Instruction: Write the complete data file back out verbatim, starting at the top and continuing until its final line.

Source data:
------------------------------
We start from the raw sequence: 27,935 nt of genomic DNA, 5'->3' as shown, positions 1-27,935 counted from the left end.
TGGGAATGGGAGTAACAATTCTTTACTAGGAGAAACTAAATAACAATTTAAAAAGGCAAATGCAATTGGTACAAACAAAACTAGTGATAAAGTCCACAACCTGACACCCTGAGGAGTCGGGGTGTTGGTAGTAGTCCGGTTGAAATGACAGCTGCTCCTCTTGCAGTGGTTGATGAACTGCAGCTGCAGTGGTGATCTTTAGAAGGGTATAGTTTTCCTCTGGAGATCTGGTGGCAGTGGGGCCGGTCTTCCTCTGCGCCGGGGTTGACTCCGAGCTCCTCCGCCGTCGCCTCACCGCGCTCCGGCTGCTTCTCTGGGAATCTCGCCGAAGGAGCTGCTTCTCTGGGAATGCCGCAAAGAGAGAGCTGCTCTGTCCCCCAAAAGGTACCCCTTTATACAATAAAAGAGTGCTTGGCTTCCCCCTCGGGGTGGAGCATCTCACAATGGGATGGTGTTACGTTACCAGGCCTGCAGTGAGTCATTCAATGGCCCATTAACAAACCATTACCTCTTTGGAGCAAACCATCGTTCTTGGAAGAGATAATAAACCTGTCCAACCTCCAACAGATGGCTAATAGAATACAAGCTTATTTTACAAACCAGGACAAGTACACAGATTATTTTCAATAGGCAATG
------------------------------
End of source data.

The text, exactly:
We start from the raw sequence: 27,935 nt of genomic DNA, 5'->3' as shown, positions 1-27,935 counted from the left end.
TGGGAATGGGAGTAACAATTCTTTACTAGGAGAAACTAAATAACAATTTAAAAAGGCAAATGCAATTGGTACAAACAAAACTAGTGATAAAGTCCACAACCTGACACCCTGAGGAGTCGGGGTGTTGGTAGTAGTCCGGTTGAAATGACAGCTGCTCCTCTTGCAGTGGTTGATGAACTGCAGCTGCAGTGGTGATCTTTAGAAGGGTATAGTTTTCCTCTGGAGATCTGGTGGCAGTGGGGCCGGTCTTCCTCTGCGCCGGGGTTGACTCCGAGCTCCTCCGCCGTCGCCTCACCGCGCTCCGGCTGCTTCTCTGGGAATCTCGCCGAAGGAGCTGCTTCTCTGGGAATGCCGCAAAGAGAGAGCTGCTCTGTCCCCCAAAAGGTACCCCTTTATACAATAAAAGAGTGCTTGGCTTCCCCCTCGGGGTGGAGCATCTCACAATGGGATGGTGTTACGTTACCAGGCCTGCAGTGAGTCATTCAATGGCCCATTAACAAACCATTACCTCTTTGGAGCAAACCATCGTTCTTGGAAGAGATAATAAACCTGTCCAACCTCCAACAGATGGCTAATAGAATACAAGCTTATTTTACAAACCAGGACAAGTACACAGATTATTTTCAATAGGCAATG